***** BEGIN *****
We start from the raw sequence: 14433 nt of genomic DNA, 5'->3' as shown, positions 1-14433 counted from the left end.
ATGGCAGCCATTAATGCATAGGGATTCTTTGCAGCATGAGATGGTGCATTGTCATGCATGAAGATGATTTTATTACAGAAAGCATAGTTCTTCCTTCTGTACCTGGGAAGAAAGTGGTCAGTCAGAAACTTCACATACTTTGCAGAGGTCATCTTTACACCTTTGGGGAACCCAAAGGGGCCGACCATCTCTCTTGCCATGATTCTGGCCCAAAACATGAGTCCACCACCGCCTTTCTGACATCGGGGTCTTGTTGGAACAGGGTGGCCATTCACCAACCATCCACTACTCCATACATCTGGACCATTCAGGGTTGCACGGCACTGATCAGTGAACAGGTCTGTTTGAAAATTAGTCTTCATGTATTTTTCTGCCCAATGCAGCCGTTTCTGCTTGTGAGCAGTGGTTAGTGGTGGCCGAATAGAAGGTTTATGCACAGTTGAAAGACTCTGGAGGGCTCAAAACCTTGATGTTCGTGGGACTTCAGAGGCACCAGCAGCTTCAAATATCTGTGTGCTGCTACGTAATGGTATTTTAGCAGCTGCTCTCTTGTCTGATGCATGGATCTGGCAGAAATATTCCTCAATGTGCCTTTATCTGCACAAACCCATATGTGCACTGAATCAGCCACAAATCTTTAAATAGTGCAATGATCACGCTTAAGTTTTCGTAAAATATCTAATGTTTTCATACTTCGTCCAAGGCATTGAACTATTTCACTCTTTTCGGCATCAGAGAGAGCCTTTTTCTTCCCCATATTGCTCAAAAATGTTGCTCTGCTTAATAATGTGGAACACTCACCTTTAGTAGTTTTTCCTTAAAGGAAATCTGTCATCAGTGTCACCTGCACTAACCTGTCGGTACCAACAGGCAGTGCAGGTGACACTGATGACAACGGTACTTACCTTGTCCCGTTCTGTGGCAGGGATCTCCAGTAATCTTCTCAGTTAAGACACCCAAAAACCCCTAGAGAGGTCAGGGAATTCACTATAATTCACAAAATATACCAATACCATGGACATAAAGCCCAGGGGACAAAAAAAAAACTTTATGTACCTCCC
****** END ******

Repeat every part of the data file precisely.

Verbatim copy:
We start from the raw sequence: 14433 nt of genomic DNA, 5'->3' as shown, positions 1-14433 counted from the left end.
ATGGCAGCCATTAATGCATAGGGATTCTTTGCAGCATGAGATGGTGCATTGTCATGCATGAAGATGATTTTATTACAGAAAGCATAGTTCTTCCTTCTGTACCTGGGAAGAAAGTGGTCAGTCAGAAACTTCACATACTTTGCAGAGGTCATCTTTACACCTTTGGGGAACCCAAAGGGGCCGACCATCTCTCTTGCCATGATTCTGGCCCAAAACATGAGTCCACCACCGCCTTTCTGACATCGGGGTCTTGTTGGAACAGGGTGGCCATTCACCAACCATCCACTACTCCATACATCTGGACCATTCAGGGTTGCACGGCACTGATCAGTGAACAGGTCTGTTTGAAAATTAGTCTTCATGTATTTTTCTGCCCAATGCAGCCGTTTCTGCTTGTGAGCAGTGGTTAGTGGTGGCCGAATAGAAGGTTTATGCACAGTTGAAAGACTCTGGAGGGCTCAAAACCTTGATGTTCGTGGGACTTCAGAGGCACCAGCAGCTTCAAATATCTGTGTGCTGCTACGTAATGGTATTTTAGCAGCTGCTCTCTTGTCTGATGCATGGATCTGGCAGAAATATTCCTCAATGTGCCTTTATCTGCACAAACCCATATGTGCACTGAATCAGCCACAAATCTTTAAATAGTGCAATGATCACGCTTAAGTTTTCGTAAAATATCTAATGTTTTCATACTTCGTCCAAGGCATTGAACTATTTCACTCTTTTCGGCATCAGAGAGAGCCTTTTTCTTCCCCATATTGCTCAAAAATGTTGCTCTGCTTAATAATGTGGAACACTCACCTTTAGTAGTTTTTCCTTAAAGGAAATCTGTCATCAGTGTCACCTGCACTAACCTGTCGGTACCAACAGGCAGTGCAGGTGACACTGATGACAACGGTACTTACCTTGTCCCGTTCTGTGGCAGGGATCTCCAGTAATCTTCTCAGTTAAGACACCCAAAAACCCCTAGAGAGGTCAGGGAATTCACTATAATTCACAAAATATACCAATACCATGGACATAAAGCCCAGGGGACAAAAAAAAAACTTTATGTACCTCCC